There are two ways to install and use MTF: to set up it locally or alternatively on a virtual machine via the Vagrant tool.


Vagrant is a tool to aid developers in quickly deploying development environments. There is a Vagrantfile in the meta-test-family git repository on GitHub that can automatically deploy a virtual machine on your host with a MTF environment configured.

The MTF tool has been made available for use of two providers: libvirt (for Linux host only) and virtualbox (for MAC OS, Windows and Linux hosts), where libvirt is a default one. See more about Vagrant providers here.

This document assumes that you are running a recent version of Fedora although these steps should be roughly the same on other distributions, just be aware that package managers and names can differ if you are not using Fedora as your host. Consult Vagrant installation documentation to set up Vagrant for a different platform and adjuest the steps of this document accordingly.


Before you start using Vagrant-libvirt, please make sure your libvirt and qemu installation is working correctly and you are able to create qemu or kvm type virtual machines with virsh or virt-manager.

Prerequisites for Vagrant

  1. Install Vagrant. Ensure that vagrant-libvirt is among pulled dependencies.
# install Vagrant
$ sudo dnf -y install vagrant
  1. Start libvirtd service
# start libvirtd service
$ sudo systemctl start libvirtd

Creating the Vagrant environment

After preparing the libvirt prerequisites using the instructions above:

  1. You are now prepared to check out the MTF code into your preferred location.
# cd to your prefered location
$ cd $HOME/  # Season to taste.
$ git clone
  1. Next, enter into the meta-test-family directory.
# cd in meta-test-family
$ cd meta-test-family
  1. The MTF tool provides a configuration Vagrantfile that you can use to configure the Vagrant environment as given or open the Vagrantfile in your favorite editor and modify it to better fit your development preferences. This step is entirely optional as the default Vagrantfile should work for most users.
# vim Vagrantfile
$ vim Vagrantfile
  1. If you’ve happy with the Vagrantfile, you can begin provisioning your Vagrant environment. Finish by running vagrant reload to reboot machine after provisioning and apply the latest kernel updates.
# Provision the Vagrant environment:
$ sudo vagrant up --provider=libvirt # or just `sudo vagrant up` as libvirt is a default one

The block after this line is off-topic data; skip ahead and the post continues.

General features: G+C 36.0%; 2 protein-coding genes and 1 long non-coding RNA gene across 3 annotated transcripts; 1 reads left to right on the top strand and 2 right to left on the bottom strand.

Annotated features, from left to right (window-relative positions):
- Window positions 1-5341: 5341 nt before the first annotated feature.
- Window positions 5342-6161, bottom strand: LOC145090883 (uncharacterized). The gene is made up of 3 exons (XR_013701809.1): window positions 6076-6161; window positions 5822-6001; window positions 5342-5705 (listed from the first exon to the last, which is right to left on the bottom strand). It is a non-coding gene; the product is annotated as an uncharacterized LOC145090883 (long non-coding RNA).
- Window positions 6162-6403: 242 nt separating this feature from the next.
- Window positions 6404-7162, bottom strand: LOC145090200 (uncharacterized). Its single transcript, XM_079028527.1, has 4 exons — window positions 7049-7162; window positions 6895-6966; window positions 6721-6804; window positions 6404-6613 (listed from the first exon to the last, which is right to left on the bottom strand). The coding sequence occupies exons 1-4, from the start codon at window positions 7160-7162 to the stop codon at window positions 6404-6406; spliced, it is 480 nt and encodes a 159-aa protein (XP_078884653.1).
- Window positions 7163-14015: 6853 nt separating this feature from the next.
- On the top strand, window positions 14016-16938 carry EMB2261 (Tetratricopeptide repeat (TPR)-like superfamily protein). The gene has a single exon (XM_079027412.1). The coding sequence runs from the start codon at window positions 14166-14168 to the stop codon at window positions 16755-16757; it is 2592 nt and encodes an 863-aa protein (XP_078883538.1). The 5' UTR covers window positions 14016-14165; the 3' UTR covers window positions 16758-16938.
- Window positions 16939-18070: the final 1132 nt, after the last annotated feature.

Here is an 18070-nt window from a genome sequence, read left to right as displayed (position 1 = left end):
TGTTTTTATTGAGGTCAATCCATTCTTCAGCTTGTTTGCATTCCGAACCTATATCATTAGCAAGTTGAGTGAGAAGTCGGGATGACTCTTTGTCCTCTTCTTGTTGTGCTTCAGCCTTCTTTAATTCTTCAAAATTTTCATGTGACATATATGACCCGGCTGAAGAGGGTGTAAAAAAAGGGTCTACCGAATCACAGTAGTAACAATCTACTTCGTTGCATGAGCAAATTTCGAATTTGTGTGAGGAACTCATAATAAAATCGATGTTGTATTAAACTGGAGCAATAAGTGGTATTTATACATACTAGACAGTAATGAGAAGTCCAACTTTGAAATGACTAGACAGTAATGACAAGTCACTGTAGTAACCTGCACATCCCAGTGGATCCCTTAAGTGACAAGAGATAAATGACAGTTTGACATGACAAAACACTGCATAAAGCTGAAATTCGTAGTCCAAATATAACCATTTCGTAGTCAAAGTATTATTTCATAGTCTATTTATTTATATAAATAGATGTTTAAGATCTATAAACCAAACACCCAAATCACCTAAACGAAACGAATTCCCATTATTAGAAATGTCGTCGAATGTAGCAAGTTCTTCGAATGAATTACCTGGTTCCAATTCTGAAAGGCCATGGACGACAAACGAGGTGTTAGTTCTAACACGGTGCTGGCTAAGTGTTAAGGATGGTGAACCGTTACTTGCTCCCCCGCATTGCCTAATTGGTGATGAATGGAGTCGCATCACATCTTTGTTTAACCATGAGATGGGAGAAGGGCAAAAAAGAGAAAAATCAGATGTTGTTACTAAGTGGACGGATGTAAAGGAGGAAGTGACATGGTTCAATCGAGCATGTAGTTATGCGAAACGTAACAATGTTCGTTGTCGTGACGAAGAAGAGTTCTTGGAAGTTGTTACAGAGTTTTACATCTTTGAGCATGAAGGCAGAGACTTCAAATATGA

# Alternatively, set the TARGET envvar to test another target defined in examples/testing-module/Makefile
$ sudo TARGET=check-pure-docker vagrant up
# The above will run for a while while it provisions your development environment.
$ sudo vagrant reload  # Reboot the machine at the end to apply kernel updates, etc.
  1. Once you have followed the steps above, you should have a running deployed MTF development machine. Log into your Vagrant environment:
# ssh into the Vagrant environment
$ sudo vagrant ssh

Local installation


MTF installer pulls its latest dependencies: python-devel, python-setuptools and python-netifcaes, docker, avocado, yaml and json.

MTF supports Gherkin-based testing in Python. To write tests in a natural language style, backed up by Python code, install the BBD tool behave . Execute the following command to install behave with pip:

# install behave
$ sudo pip install behave

Installing MTF

Install MTF rpm from Fedora Copr repo.

# add meta-test-family yum repo
$ sudo dnf copr enable phracek/meta-test-family
$ sudo dnf install -y meta-test-family

MTF scripts, examples and documentation will be installed into /usr/share/moduleframework

Source code

You may also wish to follow the GitHub MTF repo if you have a GitHub account. This stores the source code and the issue tracker for sharing bugs and feature ideas. The repository should be forked into your personal GitHub account where all work will be done. Any changes should be submitted through the pull request process. Please see Contributing Guidelines for more information.

See also

User Guide
User Guide
Questions? Help? Ideas? Stop by the #fedora-modularity chat channel on freenode IRC.